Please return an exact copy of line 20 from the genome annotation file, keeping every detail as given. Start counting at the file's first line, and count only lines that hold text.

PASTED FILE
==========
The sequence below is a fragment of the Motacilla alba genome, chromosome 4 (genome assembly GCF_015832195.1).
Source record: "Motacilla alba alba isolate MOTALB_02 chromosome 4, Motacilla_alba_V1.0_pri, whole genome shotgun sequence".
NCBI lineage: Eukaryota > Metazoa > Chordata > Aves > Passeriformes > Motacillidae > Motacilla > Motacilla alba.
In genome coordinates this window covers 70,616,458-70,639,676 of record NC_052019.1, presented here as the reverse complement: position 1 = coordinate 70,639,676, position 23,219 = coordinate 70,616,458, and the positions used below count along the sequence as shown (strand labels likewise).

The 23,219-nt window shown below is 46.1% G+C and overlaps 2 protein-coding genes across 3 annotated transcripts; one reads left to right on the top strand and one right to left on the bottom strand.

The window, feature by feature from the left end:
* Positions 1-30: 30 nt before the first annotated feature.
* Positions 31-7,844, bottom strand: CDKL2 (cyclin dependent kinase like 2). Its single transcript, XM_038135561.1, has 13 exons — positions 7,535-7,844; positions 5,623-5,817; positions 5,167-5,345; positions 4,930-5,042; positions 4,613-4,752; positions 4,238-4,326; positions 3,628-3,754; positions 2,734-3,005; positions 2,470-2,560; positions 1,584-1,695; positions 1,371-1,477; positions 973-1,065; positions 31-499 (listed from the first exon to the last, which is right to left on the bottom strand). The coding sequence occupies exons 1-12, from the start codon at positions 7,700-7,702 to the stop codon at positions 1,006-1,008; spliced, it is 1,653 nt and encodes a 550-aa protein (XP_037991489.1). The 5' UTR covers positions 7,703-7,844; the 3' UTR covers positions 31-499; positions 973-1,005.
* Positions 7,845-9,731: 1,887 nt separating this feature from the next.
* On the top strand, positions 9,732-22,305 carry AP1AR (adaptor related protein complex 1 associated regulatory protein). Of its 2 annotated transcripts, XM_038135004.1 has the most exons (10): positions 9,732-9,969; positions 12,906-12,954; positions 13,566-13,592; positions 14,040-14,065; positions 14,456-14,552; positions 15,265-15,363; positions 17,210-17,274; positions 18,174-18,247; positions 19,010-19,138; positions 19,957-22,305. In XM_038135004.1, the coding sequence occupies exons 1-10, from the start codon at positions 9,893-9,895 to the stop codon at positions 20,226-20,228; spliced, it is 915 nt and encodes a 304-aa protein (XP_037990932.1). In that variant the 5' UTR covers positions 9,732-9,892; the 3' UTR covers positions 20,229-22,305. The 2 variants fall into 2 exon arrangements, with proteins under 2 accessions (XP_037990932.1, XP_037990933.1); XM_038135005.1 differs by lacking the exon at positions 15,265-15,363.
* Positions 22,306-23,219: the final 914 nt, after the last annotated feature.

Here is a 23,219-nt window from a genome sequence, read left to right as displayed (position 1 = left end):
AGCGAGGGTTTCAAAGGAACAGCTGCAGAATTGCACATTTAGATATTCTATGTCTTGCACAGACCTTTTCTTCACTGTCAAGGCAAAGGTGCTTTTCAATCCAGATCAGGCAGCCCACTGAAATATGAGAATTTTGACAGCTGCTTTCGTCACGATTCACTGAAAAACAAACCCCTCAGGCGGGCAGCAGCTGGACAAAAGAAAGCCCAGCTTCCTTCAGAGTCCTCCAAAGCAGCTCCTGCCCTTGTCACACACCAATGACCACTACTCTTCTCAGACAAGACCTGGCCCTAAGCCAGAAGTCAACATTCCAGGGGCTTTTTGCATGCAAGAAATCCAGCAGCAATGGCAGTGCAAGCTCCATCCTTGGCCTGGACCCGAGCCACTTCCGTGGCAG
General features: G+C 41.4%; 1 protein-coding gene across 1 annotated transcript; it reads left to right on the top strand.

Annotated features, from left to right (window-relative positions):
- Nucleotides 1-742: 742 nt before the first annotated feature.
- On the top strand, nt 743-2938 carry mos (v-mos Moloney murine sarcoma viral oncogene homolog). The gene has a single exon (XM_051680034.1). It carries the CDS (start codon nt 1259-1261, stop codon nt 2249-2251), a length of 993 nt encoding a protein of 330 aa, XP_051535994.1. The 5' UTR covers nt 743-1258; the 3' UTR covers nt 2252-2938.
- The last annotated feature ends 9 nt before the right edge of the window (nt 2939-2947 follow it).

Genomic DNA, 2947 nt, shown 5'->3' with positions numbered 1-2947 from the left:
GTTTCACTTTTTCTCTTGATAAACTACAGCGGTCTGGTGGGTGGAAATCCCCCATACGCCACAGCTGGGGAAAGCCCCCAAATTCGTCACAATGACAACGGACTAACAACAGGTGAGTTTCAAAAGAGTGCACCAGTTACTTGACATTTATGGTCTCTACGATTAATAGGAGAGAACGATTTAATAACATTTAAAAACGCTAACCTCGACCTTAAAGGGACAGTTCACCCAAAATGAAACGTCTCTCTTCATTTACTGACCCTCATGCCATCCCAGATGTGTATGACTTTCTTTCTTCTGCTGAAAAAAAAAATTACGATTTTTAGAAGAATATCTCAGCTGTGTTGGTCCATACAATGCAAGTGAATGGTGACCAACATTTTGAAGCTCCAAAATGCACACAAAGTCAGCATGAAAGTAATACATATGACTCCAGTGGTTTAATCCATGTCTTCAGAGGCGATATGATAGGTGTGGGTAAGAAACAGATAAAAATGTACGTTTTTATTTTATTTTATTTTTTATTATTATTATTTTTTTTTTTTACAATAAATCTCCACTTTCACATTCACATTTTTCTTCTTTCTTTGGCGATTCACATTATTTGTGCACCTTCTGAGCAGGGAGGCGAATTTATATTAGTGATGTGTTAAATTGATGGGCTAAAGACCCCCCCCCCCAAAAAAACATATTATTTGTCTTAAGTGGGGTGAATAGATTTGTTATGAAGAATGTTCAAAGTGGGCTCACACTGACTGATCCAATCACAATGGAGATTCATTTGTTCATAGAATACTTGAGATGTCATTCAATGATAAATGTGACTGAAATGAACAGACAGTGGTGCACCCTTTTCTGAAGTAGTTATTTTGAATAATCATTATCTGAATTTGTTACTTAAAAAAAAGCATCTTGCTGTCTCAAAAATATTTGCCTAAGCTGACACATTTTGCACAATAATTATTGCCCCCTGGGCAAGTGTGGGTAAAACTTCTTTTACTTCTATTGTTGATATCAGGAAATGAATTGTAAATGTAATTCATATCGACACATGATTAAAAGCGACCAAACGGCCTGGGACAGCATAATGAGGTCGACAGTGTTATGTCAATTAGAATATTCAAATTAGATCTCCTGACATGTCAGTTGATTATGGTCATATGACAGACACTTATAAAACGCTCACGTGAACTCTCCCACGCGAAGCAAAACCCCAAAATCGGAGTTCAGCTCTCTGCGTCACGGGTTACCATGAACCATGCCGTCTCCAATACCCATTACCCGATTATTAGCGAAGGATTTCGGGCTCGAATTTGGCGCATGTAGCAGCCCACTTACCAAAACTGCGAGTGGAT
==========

GTTTCACTTTTTCTCTTGATAAACTACAGCGGTCTGGTGGGTGGAAATCCCCCATACGCCACAGCTGGGGAAAGCCCCCAAATTCGTCACAATGACAACGGACTAACAACAGGTGAGTTTCAAAAGAGTGCACCAGTTACTTGACATTTATGGTCTCTACGATTAATAGGAGAGAACGATTTAATAACATTTAAAAACGCTAACCTCGACCTTAAAGGGACAGTTCACCCAAAATGAAACGTCTCTCTTCATTTACTGACCCTCATGCCATCCCAGATGTGTATGACTTTCTTTCTTCTGCTGAAAAAAAAAATTACGATTTTTAGAAGAATATCTCAGCTGTGTTGGTCCATACAATGCAAGTGAATGGTGACCAACATTTTGAAGCTCCAAAATGCACACAAAGTCAGCATGAAAGTAATACATATGACTCCAGTGGTTTAATCCATGTCTTCAGAGGCGATATGATAGGTGTGGGTAAGAAACAGATAAAAATGTACGTTTTTATTTTATTTTATTTTTTATTATTATTATTTTTTTTTTTTACAATAAATCTCCACTTTCACATTCACATTTTTCTTCTTTCTTTGGCGATTCACATTATTTGTGCACCTTCTGAGCAGGGAGGCGAATTTATATTAGTGATGTGTTAAATTGATGGGCTAAAGACCCCCCCCCCCAAAAAAACATATTATTTGTCTTAAGTGGGGTGAATAGATTTGTTATGAAGAATGTTCAAAGTGGGCTCACACTGACTGATCCAATCACAATGGAGATTCATTTGTTCATAGAATACTTGAGATGTCATTCAATGATAAATGTGACTGAAATGAACAGACAGTGGTGCACCCTTTTCTGAAGTAGTTATTTTGAATAATCATTATCTGAATTTGTTACTTAAAAAAAAGCATCTTGCTGTCTCAAAAATATTTGCCTAAGCTGACACATTTTGCACAATAATTATTGCCCCCTGGGCAAGTGTGGGTAAAACTTCTTTTACTTCTATTGTTGATATCAGGAAATGAATTGTAAATGTAATTCATATCGACACATGATTAAAAGCGACCAAACGGCCTGGGACAGCATAATGAGGTCGACAGTGTTATGTCAATTAGAATATTCAAATTAGATCTCCTGACATGTCAGTTGATTATGGTCATATGACAGACACTTATAAAACGCTCACGTGAACTCTCCCACGCGAAGCAAAACCCCAAAATCGGAGTTCAGCTCTCTGCGTCACGGGTTACCATGAACCATGCCGTCTCCAATACCCATTACCCGATTATTAGCGAAGGATTTCGGGCTCGAATTTGGCGCATGTAGCAGCCCACTTACCAAAACTGCGAGTGGAT